Zak Kolesar – Jabari Parker
The NBA blogosphere, especially those on the Cleveland side of things, are raving about how the Cavs have a second chance to redeem themselves after last year’s selection of Anthony Bennett at No. 1 (Having the No. 1 pick this offseason will take a lot of pressure off of Bennett’s shoulders). But, out of the three top prospects in this year’s draft class, Cleveland could still drop the ball after they bounced in its favor the night of the lottery. For me, the obvious choice is to go with a hole that has reached supernova levels ever since LeBron skipped town. Still unsolved, the gap will only widen if the Cavs don’t decide to go with a small forward project. Drafting Joel Embiid would be just another mistake in Cavs draft history.
Although not known as physical defenders, a growing Tyler Zeller and Spencer Hawes proved last season that a knowledgeable and not always physical center can open up multiple opportunities for Cleveland’s maturing backcourt. The outside game from the aforementioned bigs improved the flow of the offense by tenfold as the season reached its end. Buy players like Alonzo Gee, Earl Clark and the aging Luol Deng have proven that the Cavs will never get over the hump as a run of the mill team without a dominant outside shooter starting at the three. Although it’s as close as a coin flip for me right now, Chicago and Duke product Jabari Parker best fits that mold despite Parker’s struggles from outside near the end of this past collegiate season. (Entering conference play, Parker went 13 games without making a three over the final 21 games).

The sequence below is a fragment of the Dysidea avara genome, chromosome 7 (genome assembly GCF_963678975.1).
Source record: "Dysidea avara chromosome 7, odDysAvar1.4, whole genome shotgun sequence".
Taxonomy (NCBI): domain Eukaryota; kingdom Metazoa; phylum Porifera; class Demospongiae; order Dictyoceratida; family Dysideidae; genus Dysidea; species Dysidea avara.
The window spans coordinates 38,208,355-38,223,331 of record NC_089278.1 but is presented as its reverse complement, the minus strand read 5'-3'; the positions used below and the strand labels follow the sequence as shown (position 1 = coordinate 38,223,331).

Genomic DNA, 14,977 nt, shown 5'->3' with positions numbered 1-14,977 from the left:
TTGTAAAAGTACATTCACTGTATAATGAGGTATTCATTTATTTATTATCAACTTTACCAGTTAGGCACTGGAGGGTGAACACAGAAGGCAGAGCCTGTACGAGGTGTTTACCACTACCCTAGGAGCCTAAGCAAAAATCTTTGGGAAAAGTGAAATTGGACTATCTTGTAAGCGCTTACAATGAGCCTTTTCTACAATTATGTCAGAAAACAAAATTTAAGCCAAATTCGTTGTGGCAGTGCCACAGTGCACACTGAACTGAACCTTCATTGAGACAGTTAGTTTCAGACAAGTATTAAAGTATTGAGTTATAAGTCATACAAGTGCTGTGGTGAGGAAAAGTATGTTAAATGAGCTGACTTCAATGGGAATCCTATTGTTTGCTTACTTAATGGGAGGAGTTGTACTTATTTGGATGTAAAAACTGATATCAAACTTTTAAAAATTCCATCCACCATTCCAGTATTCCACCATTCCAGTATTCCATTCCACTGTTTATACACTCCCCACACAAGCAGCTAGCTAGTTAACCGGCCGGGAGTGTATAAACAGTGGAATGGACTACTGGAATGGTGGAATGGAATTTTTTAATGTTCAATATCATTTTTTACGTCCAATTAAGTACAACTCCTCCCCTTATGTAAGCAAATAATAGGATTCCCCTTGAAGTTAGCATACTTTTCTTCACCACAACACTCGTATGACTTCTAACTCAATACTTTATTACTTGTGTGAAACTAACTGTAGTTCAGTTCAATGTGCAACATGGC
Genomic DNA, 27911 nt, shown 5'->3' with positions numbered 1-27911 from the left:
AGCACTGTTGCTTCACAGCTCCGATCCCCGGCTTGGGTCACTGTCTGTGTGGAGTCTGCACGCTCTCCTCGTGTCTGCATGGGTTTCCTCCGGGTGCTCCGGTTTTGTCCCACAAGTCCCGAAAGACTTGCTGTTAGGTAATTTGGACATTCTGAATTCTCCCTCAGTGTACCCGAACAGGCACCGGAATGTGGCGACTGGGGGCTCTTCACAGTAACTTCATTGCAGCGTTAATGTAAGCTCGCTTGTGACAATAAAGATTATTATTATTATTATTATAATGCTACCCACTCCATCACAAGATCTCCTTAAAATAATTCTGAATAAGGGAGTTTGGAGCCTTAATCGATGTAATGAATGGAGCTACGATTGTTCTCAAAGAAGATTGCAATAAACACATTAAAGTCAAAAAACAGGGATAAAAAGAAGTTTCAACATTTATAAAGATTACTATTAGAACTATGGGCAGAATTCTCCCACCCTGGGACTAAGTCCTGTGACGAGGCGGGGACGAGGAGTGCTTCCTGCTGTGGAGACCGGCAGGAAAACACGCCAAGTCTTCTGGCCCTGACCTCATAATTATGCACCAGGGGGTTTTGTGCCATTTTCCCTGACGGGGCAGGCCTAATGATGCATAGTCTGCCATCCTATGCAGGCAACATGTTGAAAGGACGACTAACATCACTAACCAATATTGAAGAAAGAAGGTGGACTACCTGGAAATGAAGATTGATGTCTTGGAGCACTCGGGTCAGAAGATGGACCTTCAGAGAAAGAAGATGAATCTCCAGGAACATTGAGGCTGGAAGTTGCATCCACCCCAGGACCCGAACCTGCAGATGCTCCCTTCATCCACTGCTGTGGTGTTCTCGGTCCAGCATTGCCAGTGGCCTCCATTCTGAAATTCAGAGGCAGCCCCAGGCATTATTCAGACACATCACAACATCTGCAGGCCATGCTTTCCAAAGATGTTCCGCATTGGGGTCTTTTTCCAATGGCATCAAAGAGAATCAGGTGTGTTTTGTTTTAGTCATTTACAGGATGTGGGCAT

But, being the most polished and NBA-ready player out of the 2014 draft crop, Cleveland would be passing up the most perfect opportunity by not adding Parker to the Irving/Waiters-led arsenal. Shooters like Parker, especially at small forward, are few and far between in the NBA. (Either teams already have a tight grasp on protégé threes, have a superstar like LeBron or Kevin Durant or are still searching for theirs). The Cavs will have nothing close to its options at small forward come their second pick (33rd) in the second round. But guys like Mitch McGary and a crop of international bigs could/would be available when the Cavs appear on the board for the second time on June 26. The Cavs won’t have another opportunity to snag a small forward prospect like Parker in the unforeseeable future, so the time to act is now. Please, no more free agency signings like Clark to fill a starting three role. The buck stops here, and letting Parker fall into the hands of the Bucks will be a mistake the Cavs will regret for some time
Mike Schreiner – Andrew Wiggins
Deciding who the Cavaliers should take with the first overall pick has not been an easy decision for me. Each of the three players being strongly considered has strong pros and cons that you have to look at when considering them for the Cleveland Cavaliers. Jabari Parker is an NBA-ready scorer who will probably average over twenty points per game in the league for a long time, but can he guard anyone? Andrew Wiggins is an amazing athlete who should quickly become a lockdown defender and solid offensive player, but his skills need a lot of sharpening and he seems to lack the killer instinct that great players have. Joel Embiid is a true center who is gifted on both offense and defense and has had an amazing learning curve in his short time playing the game, but he is still very raw and the concerns about his back are well documented. Any of these players would be a tremendous addition to the Cavaliers, but at the end of the day I think they will take Joel Embiid as long as his back checks out. Wiggins and Parker seem to have the potential to be multiple time All-Stars, but Embiid looks like a potential franchise-changer. If Embiid’s back doesn’t check out, I think the Cavaliers go with Wiggins. As much as people talk about Parker being more ready than Wiggins, that’s only true on offense. I would rather have a great defender who should be a very good offensive player (ala Paul George) than a great offensive player who plays absolutely no defense (think Carmelo Anthony).